“It’ll be a bit draughty and cold, but you can insulate,” he says, adding with a laugh that similar properties in Auckland regularly fetch around $450,000. “I think those Cannons Creek properties have hit the bottom. I think that soon they’ll be going for $210,000 or $215,000.”
Keats has also seen some investors picking up properties as cheaply as $150,000 to $170,000 at mortgagee sales, tidying them up and getting $300 per week in rent; as Keats puts it, “stacking up quite nicely.” He’s even had the odd investor buy a property sight unseen over the last few months.
There are over 3000 Government-owned houses in Porirua and the bulk of them are in Porirua East. Average rent on a three-bedroom house in Porirua East/Waitangirua is $292. Compare this to $394 in Paremata/Mana/Pukerua Bay and you can see that the range is substantial across the suburbs. It runs to the extremes: Hunt says she could find a multi-million-dollar home in Plimmerton which rents for $2,000 per week; a lower-priced two-bedroom flat in Porirua East could cost tenants just one-tenth of that.
Thomas-Teague believes that some of the best buying available at present can be found in Titahi Bay. The suburb boasts beautiful views, but has been unfashionable until quite recently. Now first-home buyers, flush with Kiwisaver funds, are beginning to buy and renovate some of the ex-state houses that overlook the Bay and turning them into lovely modern homes.
“People are starting to see the benefits of Titahi Bay, and they’re still getting houses at good prices,” says Thomas-Teague, herself an investor with an impressive portfolio. “I really regret not buying there 10 years ago.”
However, these houses too are in demand from first-home buyers, who are competing with investors for the same affordable properties. This is driving prices up and Porirua, like most of the country, is suffering from a listings shortage.
“The time of year to sell is spring,” says Keats, “and [first-time] buyers are running around with Kiwisaver money, so you don’t have much choice right now.”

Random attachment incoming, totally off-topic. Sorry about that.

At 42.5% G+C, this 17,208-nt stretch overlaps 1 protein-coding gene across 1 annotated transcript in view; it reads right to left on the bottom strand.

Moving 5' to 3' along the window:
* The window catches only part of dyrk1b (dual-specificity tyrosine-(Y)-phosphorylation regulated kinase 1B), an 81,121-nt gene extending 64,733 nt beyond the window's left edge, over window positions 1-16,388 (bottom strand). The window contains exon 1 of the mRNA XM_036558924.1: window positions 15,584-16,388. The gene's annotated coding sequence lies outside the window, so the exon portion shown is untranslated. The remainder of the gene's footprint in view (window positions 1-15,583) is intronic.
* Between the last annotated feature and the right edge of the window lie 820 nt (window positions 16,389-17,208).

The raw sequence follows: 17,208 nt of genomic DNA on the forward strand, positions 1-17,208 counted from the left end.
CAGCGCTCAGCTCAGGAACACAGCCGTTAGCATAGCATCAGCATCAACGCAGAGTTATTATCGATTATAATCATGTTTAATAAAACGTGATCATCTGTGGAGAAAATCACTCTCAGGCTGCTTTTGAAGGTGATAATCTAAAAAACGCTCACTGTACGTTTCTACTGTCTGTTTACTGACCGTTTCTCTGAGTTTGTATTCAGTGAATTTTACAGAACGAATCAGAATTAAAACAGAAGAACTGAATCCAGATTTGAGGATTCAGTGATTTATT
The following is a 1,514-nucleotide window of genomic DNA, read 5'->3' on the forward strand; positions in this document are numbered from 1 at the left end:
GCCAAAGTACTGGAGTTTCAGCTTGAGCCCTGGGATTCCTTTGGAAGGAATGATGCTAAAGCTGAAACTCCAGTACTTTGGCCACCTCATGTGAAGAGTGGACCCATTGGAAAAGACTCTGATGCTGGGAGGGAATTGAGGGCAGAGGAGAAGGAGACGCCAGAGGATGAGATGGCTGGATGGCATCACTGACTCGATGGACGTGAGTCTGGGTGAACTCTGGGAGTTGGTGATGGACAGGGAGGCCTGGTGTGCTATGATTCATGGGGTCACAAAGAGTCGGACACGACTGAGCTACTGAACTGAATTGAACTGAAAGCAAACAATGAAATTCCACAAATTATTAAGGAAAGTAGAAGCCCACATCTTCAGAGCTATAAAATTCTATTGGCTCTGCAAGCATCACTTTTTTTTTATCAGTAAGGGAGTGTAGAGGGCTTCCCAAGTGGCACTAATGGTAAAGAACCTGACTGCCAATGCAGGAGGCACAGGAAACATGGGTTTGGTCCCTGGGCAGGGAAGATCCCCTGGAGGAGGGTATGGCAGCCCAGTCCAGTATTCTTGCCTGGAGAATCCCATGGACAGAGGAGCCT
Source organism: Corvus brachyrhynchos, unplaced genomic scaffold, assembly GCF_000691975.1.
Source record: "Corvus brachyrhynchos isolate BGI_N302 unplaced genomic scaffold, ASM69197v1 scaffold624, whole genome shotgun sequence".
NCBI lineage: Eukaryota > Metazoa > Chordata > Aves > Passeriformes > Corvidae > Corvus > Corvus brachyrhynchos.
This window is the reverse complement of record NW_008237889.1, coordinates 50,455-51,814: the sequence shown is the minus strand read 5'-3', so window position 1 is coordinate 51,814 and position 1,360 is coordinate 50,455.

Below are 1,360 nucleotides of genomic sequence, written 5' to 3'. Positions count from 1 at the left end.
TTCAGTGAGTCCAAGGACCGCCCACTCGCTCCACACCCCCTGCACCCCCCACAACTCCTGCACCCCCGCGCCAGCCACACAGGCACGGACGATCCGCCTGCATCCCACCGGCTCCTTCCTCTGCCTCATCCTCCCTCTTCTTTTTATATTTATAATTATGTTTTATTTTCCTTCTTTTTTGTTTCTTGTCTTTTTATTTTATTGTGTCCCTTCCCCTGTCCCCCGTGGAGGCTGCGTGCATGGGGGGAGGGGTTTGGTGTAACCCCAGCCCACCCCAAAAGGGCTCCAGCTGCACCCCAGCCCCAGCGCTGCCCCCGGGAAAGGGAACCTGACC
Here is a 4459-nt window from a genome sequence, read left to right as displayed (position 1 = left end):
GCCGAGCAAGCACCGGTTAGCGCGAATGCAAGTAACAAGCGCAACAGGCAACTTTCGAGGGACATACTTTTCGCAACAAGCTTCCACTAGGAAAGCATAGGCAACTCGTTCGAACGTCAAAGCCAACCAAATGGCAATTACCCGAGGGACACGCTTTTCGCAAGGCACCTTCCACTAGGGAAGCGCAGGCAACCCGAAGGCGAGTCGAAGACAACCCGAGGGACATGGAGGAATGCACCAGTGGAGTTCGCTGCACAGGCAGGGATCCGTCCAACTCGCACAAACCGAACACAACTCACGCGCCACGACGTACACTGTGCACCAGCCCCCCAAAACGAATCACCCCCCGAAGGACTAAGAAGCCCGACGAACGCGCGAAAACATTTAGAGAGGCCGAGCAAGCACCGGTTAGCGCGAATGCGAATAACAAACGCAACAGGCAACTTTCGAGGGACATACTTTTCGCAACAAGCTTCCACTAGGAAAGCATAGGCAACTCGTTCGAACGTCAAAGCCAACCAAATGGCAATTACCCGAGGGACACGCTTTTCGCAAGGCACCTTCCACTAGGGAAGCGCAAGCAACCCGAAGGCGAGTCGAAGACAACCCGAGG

Rents moving up
Prices and rents have been sitting quietly for the last few years following the recession, but are now beginning to nudge upwards, says Hunt.
“In a few cases we have had to reduce rents over the winter to get tenants in, but the mid-level properties have done quite well,” says Hunt. “A good three-bedroom home will rent quite easily, especially if it has good heating. Even at the low end of the market tenants want new modern kitchens and bathrooms, and they will pick ‘new and modern’ over ‘old with character’ every time.”
If she had a choice, Hunt would like more new family homes in Aotea and Whitby to rent out. The suburb is dominated by executive-style houses which sell for around half a million and rent for around $550 per week, although prime properties can fetch up to $585. It’s these smart middle-market houses where the rents are most likely to be rising, while both the top and bottom ends of the market have seen rents remain the same since 2011. For example, a house with rent set at $625 per week had to be reduced to $600 per week to find a tenant, says Hunt, who notes that anything over the $600 a week threshold takes longer to rent.
Thomas-Teague agrees that it’s been a mixed bag over the past year: “Rents are sneaking up in places,” she says. “The market isn’t thriving overall. It’s doing well in some places, and the others will catch up.” She says she’s noticed a few bidding wars over hot properties in the last few months, but adds that this depends on property managers getting the price exactly right. Bidding wars have been the hottest in the previously-less-fashionable suburbs of Wellington, so it’s reasonable to expect some ripple effect out into Porirua.
Tenant demand is still strong, says Keats, particularly in Cannons Creek, where rents have crept up by about $20 per week over the last two years. The experts concur that tenants all want the same features, across the whole market: Warm, dry, comfortable homes with garages and a bit of land. Of course, the same could be said for tenants and homeowners all over New Zealand.
Porirua acts like a cluster of villages, and each village has its own character and style. Prices between these little villages can vary enormously, with rents to match. Any investor considering a Porirua purchase will need to do his or her homework – you could choose cashflow positive in Cannons Creek or capital gains in Plimmerton or all-round performance in Titahi Bay.
In the long-term, though, Porirua should be a no-brainer in terms of improvement. Its close transport links to Wellington, combined with its outstanding sea views, mean that it’s likely to have increasing appeal as rents and prices increase in Wellington.
Thomas-Teague hits the nail on the head: “Don’t be distracted by bad press. Porirua is seriously underrated. People don’t realise how beautiful it is.”